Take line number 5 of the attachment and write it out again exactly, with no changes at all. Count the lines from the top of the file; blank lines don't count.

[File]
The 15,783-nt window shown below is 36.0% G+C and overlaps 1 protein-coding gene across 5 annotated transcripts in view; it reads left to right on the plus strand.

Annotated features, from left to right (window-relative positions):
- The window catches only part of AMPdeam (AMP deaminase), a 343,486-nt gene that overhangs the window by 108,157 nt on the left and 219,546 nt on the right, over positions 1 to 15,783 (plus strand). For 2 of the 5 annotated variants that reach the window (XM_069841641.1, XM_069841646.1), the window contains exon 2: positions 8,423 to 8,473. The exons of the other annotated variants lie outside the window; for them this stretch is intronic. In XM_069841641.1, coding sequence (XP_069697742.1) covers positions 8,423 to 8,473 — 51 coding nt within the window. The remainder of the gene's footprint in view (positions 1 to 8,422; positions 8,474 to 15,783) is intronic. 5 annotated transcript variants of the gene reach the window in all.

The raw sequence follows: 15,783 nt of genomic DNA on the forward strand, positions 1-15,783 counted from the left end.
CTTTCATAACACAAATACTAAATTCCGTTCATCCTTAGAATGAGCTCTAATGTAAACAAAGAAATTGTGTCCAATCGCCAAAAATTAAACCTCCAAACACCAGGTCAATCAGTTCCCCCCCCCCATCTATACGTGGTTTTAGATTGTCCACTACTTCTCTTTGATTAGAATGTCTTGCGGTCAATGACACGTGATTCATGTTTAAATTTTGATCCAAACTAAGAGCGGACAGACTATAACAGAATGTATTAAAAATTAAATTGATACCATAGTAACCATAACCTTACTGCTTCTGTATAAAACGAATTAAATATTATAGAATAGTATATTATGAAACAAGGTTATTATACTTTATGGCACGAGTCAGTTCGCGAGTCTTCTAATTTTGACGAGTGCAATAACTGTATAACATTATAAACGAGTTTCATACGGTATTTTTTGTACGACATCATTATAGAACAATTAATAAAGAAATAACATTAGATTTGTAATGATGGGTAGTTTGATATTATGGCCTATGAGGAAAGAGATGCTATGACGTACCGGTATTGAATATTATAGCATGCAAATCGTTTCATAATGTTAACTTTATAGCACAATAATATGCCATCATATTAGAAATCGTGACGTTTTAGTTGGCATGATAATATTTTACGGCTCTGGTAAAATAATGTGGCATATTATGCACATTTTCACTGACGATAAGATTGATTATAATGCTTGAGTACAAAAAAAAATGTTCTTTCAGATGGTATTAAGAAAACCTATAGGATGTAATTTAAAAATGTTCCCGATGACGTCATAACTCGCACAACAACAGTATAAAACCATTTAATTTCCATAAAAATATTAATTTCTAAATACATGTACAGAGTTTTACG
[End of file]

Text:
CTTTCATAACACAAATACTAAATTCCGTTCATCCTTAGAATGAGCTCTAATGTAAACAAAGAAATTGTGTCCAATCGCCAAAAATTAAACCTCCAAACACCAGGTCAATCAGTTCCCCCCCCCCATCTATACGTGGTTTTAGATTGTCCACTACTTCTCTTTGATTAGAATGTCTTGCGGTCAATGACACGTGATTCATGTTTAAATTTTGATCCAAACTAAGAGCGGACAGACTATAACAGAATGTATTAAAAATTAAATTGATACCATAGTAACCATAACCTTACTGCTTCTGTATAAAACGAATTAAATATTATAGAATAGTATATTATGAAACAAGGTTATTATACTTTATGGCACGAGTCAGTTCGCGAGTCTTCTAATTTTGACGAGTGCAATAACTGTATAACATTATAAACGAGTTTCATACGGTATTTTTTGTACGACATCATTATAGAACAATTAATAAAGAAATAACATTAGATTTGTAATGATGGGTAGTTTGATATTATGGCCTATGAGGAAAGAGATGCTATGACGTACCGGTATTGAATATTATAGCATGCAAATCGTTTCATAATGTTAACTTTATAGCACAATAATATGCCATCATATTAGAAATCGTGACGTTTTAGTTGGCATGATAATATTTTACGGCTCTGGTAAAATAATGTGGCATATTATGCACATTTTCACTGACGATAAGATTGATTATAATGCTTGAGTACAAAAAAAAATGTTCTTTCAGATGGTATTAAGAAAACCTATAGGATGTAATTTAAAAATGTTCCCGATGACGTCATAACTCGCACAACAACAGTATAAAACCATTTAATTTCCATAAAAATATTAATTTCTAAATACATGTACAGAGTTTTACG